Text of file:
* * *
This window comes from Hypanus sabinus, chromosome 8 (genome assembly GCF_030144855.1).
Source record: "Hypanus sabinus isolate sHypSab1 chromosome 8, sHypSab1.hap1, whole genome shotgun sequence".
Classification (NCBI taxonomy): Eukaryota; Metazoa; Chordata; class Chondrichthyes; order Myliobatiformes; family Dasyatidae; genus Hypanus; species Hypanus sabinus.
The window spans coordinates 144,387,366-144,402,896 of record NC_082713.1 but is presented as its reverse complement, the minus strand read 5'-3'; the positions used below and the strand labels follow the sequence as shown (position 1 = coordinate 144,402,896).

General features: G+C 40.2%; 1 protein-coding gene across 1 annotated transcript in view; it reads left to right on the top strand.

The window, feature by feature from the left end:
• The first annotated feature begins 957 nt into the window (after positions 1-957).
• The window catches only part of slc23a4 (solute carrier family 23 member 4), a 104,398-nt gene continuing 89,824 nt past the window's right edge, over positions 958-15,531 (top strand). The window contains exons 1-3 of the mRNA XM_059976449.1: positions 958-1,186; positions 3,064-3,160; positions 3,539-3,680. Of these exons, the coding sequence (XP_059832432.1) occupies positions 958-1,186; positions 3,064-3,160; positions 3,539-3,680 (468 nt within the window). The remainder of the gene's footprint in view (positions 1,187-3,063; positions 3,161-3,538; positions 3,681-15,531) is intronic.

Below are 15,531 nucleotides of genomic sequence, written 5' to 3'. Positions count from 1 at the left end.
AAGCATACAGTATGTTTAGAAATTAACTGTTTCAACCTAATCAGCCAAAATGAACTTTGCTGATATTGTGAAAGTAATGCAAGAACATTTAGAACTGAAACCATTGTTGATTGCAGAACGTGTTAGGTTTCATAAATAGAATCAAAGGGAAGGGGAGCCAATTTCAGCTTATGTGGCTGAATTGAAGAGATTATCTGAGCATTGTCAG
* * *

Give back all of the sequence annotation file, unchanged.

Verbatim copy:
This window comes from Hypanus sabinus, chromosome 8 (genome assembly GCF_030144855.1).
Source record: "Hypanus sabinus isolate sHypSab1 chromosome 8, sHypSab1.hap1, whole genome shotgun sequence".
Classification (NCBI taxonomy): Eukaryota; Metazoa; Chordata; class Chondrichthyes; order Myliobatiformes; family Dasyatidae; genus Hypanus; species Hypanus sabinus.
The window spans coordinates 144,387,366-144,402,896 of record NC_082713.1 but is presented as its reverse complement, the minus strand read 5'-3'; the positions used below and the strand labels follow the sequence as shown (position 1 = coordinate 144,402,896).

General features: G+C 40.2%; 1 protein-coding gene across 1 annotated transcript in view; it reads left to right on the top strand.

The window, feature by feature from the left end:
• The first annotated feature begins 957 nt into the window (after positions 1-957).
• The window catches only part of slc23a4 (solute carrier family 23 member 4), a 104,398-nt gene continuing 89,824 nt past the window's right edge, over positions 958-15,531 (top strand). The window contains exons 1-3 of the mRNA XM_059976449.1: positions 958-1,186; positions 3,064-3,160; positions 3,539-3,680. Of these exons, the coding sequence (XP_059832432.1) occupies positions 958-1,186; positions 3,064-3,160; positions 3,539-3,680 (468 nt within the window). The remainder of the gene's footprint in view (positions 1,187-3,063; positions 3,161-3,538; positions 3,681-15,531) is intronic.

Below are 15,531 nucleotides of genomic sequence, written 5' to 3'. Positions count from 1 at the left end.
AAGCATACAGTATGTTTAGAAATTAACTGTTTCAACCTAATCAGCCAAAATGAACTTTGCTGATATTGTGAAAGTAATGCAAGAACATTTAGAACTGAAACCATTGTTGATTGCAGAACGTGTTAGGTTTCATAAATAGAATCAAAGGGAAGGGGAGCCAATTTCAGCTTATGTGGCTGAATTGAAGAGATTATCTGAGCATTGTCAG